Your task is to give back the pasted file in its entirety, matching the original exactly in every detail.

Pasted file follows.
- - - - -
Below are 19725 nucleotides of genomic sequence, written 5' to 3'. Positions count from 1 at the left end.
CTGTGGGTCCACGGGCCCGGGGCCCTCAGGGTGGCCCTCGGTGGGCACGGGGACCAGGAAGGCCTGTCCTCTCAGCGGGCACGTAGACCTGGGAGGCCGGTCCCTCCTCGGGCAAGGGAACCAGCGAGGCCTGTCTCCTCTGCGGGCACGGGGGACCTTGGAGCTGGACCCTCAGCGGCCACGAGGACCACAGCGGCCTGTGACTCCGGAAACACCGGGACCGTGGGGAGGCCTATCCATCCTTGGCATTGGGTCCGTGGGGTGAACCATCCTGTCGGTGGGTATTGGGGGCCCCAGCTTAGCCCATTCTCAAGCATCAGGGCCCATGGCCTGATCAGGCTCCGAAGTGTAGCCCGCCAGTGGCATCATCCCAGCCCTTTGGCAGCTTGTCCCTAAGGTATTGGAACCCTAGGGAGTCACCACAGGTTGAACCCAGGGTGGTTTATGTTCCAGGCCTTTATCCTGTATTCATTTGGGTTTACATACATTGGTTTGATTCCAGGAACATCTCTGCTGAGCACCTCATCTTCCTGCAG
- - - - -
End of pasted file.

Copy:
Below are 19725 nucleotides of genomic sequence, written 5' to 3'. Positions count from 1 at the left end.
CTGTGGGTCCACGGGCCCGGGGCCCTCAGGGTGGCCCTCGGTGGGCACGGGGACCAGGAAGGCCTGTCCTCTCAGCGGGCACGTAGACCTGGGAGGCCGGTCCCTCCTCGGGCAAGGGAACCAGCGAGGCCTGTCTCCTCTGCGGGCACGGGGGACCTTGGAGCTGGACCCTCAGCGGCCACGAGGACCACAGCGGCCTGTGACTCCGGAAACACCGGGACCGTGGGGAGGCCTATCCATCCTTGGCATTGGGTCCGTGGGGTGAACCATCCTGTCGGTGGGTATTGGGGGCCCCAGCTTAGCCCATTCTCAAGCATCAGGGCCCATGGCCTGATCAGGCTCCGAAGTGTAGCCCGCCAGTGGCATCATCCCAGCCCTTTGGCAGCTTGTCCCTAAGGTATTGGAACCCTAGGGAGTCACCACAGGTTGAACCCAGGGTGGTTTATGTTCCAGGCCTTTATCCTGTATTCATTTGGGTTTACATACATTGGTTTGATTCCAGGAACATCTCTGCTGAGCACCTCATCTTCCTGCAG